“Sometimes,” a character states in the English language translated subtitles of writer/director Arvin Chen’s bittersweet Taiwanese effort Will You Still Love Me Tomorrow?, “a crisis can be a good thing because you learn to see things clearly.”
Therefore it’s only fitting that the man whose entire existence (including his loves, life, and pursuit of happiness) is put under the microscope in Chen’s feature is the newly promoted employee of an optical shop who becomes the head optometrist after the outgoing, soon-to-be-retired manager tells him that his “relationship with glasses is over.”
Relationships of all types from romantic to marital, business, and parental between lovers, exes, strangers, and those in all places in between are the subject of this intriguing domestic dramedy that – much like the films of Jacques Demy which it salutes both stylistically and structurally – first focuses on the optometrist until Chen widens his lens to incorporate his larger circle of family and friends.
Introducing us to a number of characters right off the bat which tests our ability to juggle subtitle reading comprehension with memory function in trying to discern who said what before they disappear from the frame, the film soon zeroes in on its main subject Weichung (marvelously played by Richie Jen).
And by way of a photographer whose picture perfect snapshots transform reality into fantasy, Chen reiterates his theme about looking beyond the surface to see what's really there after the photographer crosses paths with our lead and reveals the truth behind the image during a chance encounter between the two old friends in a conversation that has lingering effects.
Despite having left his old secretive gay lifestyle behind to marry his best childhood girlfriend and start a family, it’s only after the married optometrist finds himself unexpectedly coming face-to-face with what might be true love that Weichung realizes may not be able to face an entire lifetime denying his true nature.
Yet by understanding that on its own that the sensitively handled protagonist’s plot could’ve easily bordered on the melodramatic or soap operatic – Chen is right to turn Love into a genre-blended ensemble study about how we reconcile our heart’s immediate desires with our plans for the future. And it's a smart move too since broadening the scope of the work makes Chen's film stand out.
Showing us the flipside of their relationship, our hero’s wife begins to sense that something is missing in her own life and contemplates having another child to fill the gap.
Avoiding clichés or the opportunity to take an easy way out via a narrative shortcut, the delicate and emotionally respectful way Chen handles both of their struggles to solve and fulfill their own needs individually and as a couple makes a terrific counterpoint for some of the other tales of romantic woe that fill the rest of Love’s running time.
Soon encountering a bride (also Weichung’s sister) who develops sudden cold feet while shopping for household supplies and a handsome lonely flight attendant whose eyes latch onto those of our lead, we’re given a large number of wholly relatable, fully three-dimensional characters and situations that Chen brings so vividly to life.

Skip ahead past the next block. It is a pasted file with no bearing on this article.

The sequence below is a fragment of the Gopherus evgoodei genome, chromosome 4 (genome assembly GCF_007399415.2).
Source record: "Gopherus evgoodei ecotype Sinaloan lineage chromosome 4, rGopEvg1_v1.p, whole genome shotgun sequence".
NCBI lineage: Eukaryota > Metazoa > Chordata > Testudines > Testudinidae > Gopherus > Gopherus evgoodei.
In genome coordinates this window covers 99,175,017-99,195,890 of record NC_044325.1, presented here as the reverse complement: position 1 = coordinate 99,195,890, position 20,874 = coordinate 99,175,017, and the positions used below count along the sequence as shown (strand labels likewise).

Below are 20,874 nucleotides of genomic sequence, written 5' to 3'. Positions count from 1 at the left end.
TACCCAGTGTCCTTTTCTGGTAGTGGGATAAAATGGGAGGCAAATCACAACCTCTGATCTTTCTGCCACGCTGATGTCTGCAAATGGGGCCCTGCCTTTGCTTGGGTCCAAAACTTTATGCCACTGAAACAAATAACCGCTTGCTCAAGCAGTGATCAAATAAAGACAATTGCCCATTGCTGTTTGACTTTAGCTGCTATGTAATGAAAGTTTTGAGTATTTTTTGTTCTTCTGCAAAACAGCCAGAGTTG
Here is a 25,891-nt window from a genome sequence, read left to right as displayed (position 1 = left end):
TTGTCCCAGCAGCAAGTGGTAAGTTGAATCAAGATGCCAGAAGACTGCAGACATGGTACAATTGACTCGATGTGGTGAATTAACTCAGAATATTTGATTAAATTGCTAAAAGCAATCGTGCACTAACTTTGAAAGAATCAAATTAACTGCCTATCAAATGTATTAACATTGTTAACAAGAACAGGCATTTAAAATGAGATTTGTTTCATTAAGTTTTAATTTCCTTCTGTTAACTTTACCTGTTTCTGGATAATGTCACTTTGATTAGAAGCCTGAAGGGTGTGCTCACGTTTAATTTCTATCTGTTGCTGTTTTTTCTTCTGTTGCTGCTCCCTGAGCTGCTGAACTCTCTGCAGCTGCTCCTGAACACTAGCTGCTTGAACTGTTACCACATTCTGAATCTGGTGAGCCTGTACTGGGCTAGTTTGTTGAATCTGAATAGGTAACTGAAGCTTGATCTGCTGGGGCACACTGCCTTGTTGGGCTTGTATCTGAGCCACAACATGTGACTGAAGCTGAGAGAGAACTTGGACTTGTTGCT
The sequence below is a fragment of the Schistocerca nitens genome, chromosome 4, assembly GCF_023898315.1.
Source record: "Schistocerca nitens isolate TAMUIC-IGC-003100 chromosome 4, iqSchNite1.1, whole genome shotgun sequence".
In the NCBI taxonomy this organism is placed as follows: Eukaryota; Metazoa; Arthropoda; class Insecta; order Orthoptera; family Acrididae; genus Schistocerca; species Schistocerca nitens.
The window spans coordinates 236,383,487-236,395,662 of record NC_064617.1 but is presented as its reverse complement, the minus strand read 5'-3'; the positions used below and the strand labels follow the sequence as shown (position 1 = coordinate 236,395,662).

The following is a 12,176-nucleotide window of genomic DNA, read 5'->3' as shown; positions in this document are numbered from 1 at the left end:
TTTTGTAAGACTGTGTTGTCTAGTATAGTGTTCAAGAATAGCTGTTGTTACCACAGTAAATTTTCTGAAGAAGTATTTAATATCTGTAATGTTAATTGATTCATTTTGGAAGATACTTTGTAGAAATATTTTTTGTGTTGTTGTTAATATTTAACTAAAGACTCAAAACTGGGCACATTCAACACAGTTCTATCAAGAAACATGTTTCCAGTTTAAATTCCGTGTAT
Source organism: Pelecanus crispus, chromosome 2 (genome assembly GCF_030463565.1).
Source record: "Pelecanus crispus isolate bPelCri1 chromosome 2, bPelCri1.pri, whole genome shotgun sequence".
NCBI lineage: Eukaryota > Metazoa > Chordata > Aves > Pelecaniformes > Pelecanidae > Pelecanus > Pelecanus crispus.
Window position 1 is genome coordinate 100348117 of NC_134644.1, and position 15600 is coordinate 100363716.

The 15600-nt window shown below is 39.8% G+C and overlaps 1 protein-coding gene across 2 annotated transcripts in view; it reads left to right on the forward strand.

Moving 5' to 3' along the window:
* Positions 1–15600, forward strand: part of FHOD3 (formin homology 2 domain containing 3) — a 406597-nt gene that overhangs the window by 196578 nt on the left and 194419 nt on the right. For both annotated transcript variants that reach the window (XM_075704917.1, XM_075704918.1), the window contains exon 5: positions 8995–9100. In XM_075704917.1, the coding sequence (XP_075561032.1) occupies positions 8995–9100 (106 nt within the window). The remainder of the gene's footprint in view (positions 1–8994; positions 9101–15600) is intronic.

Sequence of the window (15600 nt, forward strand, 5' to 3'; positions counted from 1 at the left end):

Using a touch of magical realist induced whimsy to heighten moments such as when a kiss sends one character high into the sky in what seems— by extension – to be a tip-of-the-hat to the French trifecta of Tati, Demy and Jeunet, the humanistic Love tips its hat to a wide array of directors and titles from around the globe.
From the explosions of color a la Punch Drunk Love to the multilayered ophthalmologic motif first encountered in Woody Allen’s Crimes and Misdemeanors to the tongue-in-cheek tone of The Wedding Banquet, Chen’s found the right blend of realism and artistry to heighten but never overwhelm events with gentle nods, flourishes, and allusions.
A naturally delightful dreamscape, Will You Still Love Me Tomorrow? is filled with inventive production design where sets, costumes and color help layer scenes with humor whether it’s in the beige and white blandness of an antiseptic office building or the neon lights of a gay club.
Perfect for an outside screening on a warm summer night, from the titular imaginary musical sequence to the lovely final moments, Chen’s Love will inspire cuddling one moment before tempting you to get up and dance the next.
Stemming from a very personal place for the Taiwan based filmmaker (and former apprentice of Yi Yi helmer Edward Yang), in its timely and topical dedication to addressing gay and straight rights in an area of the world where far too often they’re not being acknowledged, Love proves just as heartfelt and universally engrossing regardless of gender, race, orientation, language or land.
Using a memorable score composed to reflect the era of Legrand and Bacharach as well as gentle special effects and trickery to transform regular activities into super-heroic acts, Love celebrates the unsung heroism of everyday people and the evolving definition of family.
Via this affable, well-acted confection, Arvin Chen offers you a ride on an emotional rollercoaster in the hopes that after you vicariously travel the highs and lows of love, life and characters-in-crises in the pursuit of happiness, you’ll disembark refreshed, ready to focus and suddenly able to see the future of Tomorrow much more clearly.
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